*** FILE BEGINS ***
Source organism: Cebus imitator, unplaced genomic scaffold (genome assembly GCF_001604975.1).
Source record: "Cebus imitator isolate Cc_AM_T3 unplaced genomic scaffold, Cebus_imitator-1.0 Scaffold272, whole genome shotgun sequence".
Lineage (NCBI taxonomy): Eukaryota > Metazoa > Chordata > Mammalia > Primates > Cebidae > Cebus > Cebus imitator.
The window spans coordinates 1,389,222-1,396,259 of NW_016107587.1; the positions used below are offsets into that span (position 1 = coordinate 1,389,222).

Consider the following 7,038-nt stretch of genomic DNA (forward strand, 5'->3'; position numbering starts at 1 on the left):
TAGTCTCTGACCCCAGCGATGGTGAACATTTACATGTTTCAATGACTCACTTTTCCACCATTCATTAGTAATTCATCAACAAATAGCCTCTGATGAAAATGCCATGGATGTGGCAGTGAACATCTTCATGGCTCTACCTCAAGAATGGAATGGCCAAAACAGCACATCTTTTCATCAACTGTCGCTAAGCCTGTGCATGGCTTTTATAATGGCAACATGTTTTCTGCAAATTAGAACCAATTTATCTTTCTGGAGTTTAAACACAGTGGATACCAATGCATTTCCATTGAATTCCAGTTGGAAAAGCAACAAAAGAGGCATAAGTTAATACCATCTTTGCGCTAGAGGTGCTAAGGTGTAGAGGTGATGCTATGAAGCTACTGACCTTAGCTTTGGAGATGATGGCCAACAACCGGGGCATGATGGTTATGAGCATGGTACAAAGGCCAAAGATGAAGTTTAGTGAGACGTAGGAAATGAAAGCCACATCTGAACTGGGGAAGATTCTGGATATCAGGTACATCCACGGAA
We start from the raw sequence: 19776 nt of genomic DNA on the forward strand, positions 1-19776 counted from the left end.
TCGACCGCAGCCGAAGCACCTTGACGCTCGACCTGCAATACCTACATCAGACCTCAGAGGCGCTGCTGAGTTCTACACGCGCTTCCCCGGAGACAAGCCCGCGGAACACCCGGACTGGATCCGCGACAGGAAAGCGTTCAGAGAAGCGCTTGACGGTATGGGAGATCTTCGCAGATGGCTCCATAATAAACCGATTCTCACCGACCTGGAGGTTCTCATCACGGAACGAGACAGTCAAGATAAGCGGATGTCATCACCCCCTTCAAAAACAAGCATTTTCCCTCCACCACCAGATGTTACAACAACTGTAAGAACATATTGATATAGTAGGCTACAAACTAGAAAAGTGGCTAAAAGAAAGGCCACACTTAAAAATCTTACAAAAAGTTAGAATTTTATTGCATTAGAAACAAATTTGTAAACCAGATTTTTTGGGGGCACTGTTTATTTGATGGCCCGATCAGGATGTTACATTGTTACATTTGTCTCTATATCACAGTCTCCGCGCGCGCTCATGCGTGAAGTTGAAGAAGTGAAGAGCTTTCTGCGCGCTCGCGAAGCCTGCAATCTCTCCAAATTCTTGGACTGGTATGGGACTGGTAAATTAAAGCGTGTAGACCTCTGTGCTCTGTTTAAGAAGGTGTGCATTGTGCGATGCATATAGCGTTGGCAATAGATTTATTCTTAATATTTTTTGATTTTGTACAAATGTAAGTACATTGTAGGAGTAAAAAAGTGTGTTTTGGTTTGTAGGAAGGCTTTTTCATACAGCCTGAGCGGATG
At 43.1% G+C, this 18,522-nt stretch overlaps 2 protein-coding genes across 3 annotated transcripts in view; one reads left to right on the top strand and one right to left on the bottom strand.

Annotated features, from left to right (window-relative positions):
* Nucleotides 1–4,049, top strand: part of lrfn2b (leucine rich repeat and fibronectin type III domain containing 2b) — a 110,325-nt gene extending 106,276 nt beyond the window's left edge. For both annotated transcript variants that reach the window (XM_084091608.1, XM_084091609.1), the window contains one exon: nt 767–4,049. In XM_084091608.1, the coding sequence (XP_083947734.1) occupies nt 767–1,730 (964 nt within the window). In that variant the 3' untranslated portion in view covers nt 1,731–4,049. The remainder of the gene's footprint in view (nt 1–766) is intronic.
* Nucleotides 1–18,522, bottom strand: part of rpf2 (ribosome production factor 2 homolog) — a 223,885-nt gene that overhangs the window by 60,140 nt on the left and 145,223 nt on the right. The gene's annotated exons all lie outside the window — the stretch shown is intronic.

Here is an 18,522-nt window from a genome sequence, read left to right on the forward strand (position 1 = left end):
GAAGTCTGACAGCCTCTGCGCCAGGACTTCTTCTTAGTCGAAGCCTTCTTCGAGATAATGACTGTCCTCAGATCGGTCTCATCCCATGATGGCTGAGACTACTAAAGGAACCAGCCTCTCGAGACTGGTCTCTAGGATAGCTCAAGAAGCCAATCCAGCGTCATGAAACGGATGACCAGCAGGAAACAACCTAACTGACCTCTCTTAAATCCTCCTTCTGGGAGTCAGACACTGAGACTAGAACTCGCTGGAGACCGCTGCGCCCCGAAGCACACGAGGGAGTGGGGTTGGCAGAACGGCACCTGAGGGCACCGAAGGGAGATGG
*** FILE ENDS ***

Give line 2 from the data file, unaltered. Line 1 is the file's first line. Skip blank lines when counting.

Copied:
Source record: "Cebus imitator isolate Cc_AM_T3 unplaced genomic scaffold, Cebus_imitator-1.0 Scaffold272, whole genome shotgun sequence".